Integrative Health Blog

Ask the Wellness Coach: Am I Taking Too Many Supplements?

Posted by Darryl Yeagley MA on Wed, Sep 07, 2016

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Darryl Yeagley, MA, Health and Wellness Coach, answers a question he hears often:

Am I taking too many supplements?

Many clients come to me and ask about reviewing their supplements. As an herbalist I am obviously a proponent of supplementation. There are, however, reasons as to why I believe that over supplementation can be counterproductive.

Supplements can be expensive

Number one on most clients’ minds is the expense incurred while taking supplements. If you are eating a balanced diet and are digesting and assimilating your nutrients, then minimal supplementation is usually the way to go. Having said that, this does not mean that you should eliminate supplements and herbs taken to support your health while dealing with a health concern, but it does mean that you should become aware of your nutritional needs rather than guessing and taking a bunch of pills.

What about drug interactions?

Number two on clients' minds is a concern about supplements interacting with each other or with medications. While herbs are generally safe when compared to prescription medications, and yes, over the counter medications, they are in fact medicinal and can have unwanted effects. They can interact with other herbs and medicines in ways that increase or diminish potencies and can therefore make the client feel unwell or heal at a slower rate than desired. There are many resources available for assuaging this valid concern. First, ask your practitioner before starting on a supplement, and second, consider doing a little research.

What do I really need?

Number three on client’s lists is a confusion regarding which supplements to take. They are often seeing more than one practitioner and are given supplements by each practitioner. Those wanting desperately to heal blindly obey each practitioner’s recommendations and oftentimes spend vast amounts of money and time taking supplements that are duplications of each other or are simply overkill.  Consider asking your practitioners to communicate with each other and then work together with you to devise a supplementation plan.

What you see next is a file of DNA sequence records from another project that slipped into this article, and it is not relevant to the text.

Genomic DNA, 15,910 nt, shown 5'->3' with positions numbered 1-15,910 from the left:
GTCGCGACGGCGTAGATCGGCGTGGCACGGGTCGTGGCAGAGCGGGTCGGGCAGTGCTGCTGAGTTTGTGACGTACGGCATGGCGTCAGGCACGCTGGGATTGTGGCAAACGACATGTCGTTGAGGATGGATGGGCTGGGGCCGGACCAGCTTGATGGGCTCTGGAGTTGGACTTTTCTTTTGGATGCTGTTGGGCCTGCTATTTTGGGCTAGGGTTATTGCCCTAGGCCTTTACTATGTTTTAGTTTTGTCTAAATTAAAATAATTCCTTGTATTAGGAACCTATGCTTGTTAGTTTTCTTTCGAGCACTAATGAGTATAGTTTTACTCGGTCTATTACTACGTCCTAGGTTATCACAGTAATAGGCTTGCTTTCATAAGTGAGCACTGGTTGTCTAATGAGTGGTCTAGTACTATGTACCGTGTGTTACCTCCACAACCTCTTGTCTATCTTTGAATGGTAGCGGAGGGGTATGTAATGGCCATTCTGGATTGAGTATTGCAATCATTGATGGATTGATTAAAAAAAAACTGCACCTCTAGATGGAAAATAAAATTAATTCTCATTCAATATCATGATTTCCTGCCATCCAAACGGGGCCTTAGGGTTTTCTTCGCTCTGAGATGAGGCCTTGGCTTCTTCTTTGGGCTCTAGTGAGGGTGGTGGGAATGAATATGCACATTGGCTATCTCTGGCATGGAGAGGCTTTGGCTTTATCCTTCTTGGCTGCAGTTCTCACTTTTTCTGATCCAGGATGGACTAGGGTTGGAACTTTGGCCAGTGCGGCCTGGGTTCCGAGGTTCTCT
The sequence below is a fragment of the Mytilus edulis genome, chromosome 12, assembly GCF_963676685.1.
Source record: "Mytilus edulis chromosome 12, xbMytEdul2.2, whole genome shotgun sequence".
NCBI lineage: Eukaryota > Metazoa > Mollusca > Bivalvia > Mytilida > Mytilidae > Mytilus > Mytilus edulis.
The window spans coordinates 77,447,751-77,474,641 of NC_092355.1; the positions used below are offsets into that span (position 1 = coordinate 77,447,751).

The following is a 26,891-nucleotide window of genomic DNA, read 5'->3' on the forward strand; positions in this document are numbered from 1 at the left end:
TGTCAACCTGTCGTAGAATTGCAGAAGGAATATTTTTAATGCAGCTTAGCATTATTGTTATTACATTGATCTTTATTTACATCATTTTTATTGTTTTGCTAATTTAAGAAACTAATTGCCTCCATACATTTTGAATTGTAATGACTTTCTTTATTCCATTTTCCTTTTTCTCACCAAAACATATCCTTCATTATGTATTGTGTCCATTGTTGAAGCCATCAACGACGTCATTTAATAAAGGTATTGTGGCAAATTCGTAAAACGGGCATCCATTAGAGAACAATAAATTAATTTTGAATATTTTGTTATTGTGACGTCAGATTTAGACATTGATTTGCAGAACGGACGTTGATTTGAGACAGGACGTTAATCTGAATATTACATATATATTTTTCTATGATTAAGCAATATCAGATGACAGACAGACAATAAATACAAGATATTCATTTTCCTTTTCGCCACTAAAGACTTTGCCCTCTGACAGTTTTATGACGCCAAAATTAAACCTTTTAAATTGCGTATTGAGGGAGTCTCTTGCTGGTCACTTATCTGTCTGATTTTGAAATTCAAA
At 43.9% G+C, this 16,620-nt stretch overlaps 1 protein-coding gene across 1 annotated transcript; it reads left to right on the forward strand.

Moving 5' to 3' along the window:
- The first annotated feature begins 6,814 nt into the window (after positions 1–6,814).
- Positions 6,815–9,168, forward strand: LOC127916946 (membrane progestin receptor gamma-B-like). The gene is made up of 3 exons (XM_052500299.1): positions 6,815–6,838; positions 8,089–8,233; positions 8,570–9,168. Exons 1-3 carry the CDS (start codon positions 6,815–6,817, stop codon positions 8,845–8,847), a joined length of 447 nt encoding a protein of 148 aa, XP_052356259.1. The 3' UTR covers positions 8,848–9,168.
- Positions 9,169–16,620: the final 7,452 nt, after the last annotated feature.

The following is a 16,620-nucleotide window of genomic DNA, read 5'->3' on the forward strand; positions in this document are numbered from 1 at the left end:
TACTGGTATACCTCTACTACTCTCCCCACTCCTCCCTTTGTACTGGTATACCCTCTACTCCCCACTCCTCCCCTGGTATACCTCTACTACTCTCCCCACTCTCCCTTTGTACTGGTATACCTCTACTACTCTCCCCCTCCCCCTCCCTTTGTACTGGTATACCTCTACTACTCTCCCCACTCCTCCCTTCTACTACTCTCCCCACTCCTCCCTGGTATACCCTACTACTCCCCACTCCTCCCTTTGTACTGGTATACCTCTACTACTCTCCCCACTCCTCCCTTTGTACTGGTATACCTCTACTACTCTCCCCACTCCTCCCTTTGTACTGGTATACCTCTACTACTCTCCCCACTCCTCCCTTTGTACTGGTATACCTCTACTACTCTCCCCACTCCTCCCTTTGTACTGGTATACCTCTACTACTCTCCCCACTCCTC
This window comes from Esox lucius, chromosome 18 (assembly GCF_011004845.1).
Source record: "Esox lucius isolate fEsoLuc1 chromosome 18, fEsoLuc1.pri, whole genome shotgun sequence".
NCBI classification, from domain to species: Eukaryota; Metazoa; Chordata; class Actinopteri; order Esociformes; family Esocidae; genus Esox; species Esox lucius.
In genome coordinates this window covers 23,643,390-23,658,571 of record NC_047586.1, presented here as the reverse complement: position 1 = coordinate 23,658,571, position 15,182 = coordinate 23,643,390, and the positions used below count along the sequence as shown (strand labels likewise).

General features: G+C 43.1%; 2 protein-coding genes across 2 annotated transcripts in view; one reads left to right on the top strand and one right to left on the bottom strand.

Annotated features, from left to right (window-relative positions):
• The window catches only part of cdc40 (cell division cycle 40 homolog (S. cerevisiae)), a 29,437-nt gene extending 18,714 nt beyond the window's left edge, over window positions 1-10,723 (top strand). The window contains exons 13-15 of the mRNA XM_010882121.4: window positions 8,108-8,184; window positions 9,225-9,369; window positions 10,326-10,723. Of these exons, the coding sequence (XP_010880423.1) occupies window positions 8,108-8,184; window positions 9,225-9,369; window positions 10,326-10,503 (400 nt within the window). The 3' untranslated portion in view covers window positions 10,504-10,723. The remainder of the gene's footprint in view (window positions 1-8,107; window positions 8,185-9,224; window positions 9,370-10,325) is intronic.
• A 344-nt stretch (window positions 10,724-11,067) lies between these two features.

Here are guidelines that may help when it comes to dietary supplementation:

1. Food as medicine. As the old saying goes, “treat your food as medicine and your medicine as foods”. Early man was exposed to over 120,000 photochemical a day. These phytochemicals were obtained by the act of foraging,  where man wandered around and ate what ever he could find. The chemicals obtained in this extremely varied diet played an active role in how genes expressed themselves and how the body was regulated.  Some scientists believe that it had an affect on how we evolved, and phytochemicals  have become a major area of study in the new science of epigenetics.

It was also thought that through foraging  we discovered which plants had positive and negative effects on our bodies; in other words, the beginning of the art of medicine. We have adapted to eat foods, not pills. Consider eating as varied a diet as possible to obtain as many different phytochemicals as possible. If you need help, consider hiring a wellness coach/nutritionist to help you.

2. Read your supplement labels. Oftentimes supplements are a combination of vitamins and herbs. This combination is usually designed by an herbalist to maximize the synergy between vitamins and herbs. If you are taking multiple supplements that are repetitive in their ingredients, then it stands to reason that the intended synergy has been skewed and ultimately the supplementation  becomes at least  ineffective and at worst detrimental.

3. Know your individual therapeutic dosages. We are all unique organisms with unique requirements. Your practitioner will usually do testing to see what your requirements are. If they haven’t, consider asking them. As you supplement with a nutrient dense diet, your requirements for nutritional supplements should decrease over time as you obtain a more balanced system.  However, if you have a metabolic condition or absorption problem it could make you chronically deficient in particular nutrients, and your requirements will need to be monitored with your practitioner.

I often see clients take a supplement for years when in fact it has already served its purpose. I also see clients that take mega doses of vitamins and herbs believing that more is always better. This is not true. If we take more than is needed then our bodies will work very hard to excrete what we do not need. In the case of fat soluble vitamins or herbs that contain alkaloids, tannins or terpenes, these mega doses can in fact be toxic.

4. Stay in control of your care. Your body belongs to you- as does your wellness. While your practitioners are working hard to help you, they cannot begin to know what you are experiencing and how different supplements and medications may affect you. It is imperative that you work in a collaborative manner with your practitioner. You have hired them as a consultant; do not fall into the western belief that they now own your health. Be honest with them; tell them your concerns and experiences. Expect them to listen and return the favor!

I look forward to answering more of your health questions in future blogs. Please bear in mind that while I try to provide information, I may also express opinions. I do not ask you to agree with them, but hope that they will challenge you to think.

Wishing you wellness!

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Darryl Yeagley MA, is a master's level wellness coach with a focus on herbalism. He assists people to plan and reach their goals for health, career, personal growth, money, and relationships in a way that honors their unique value and journey.

Topics: supplements, health coach, wellness coach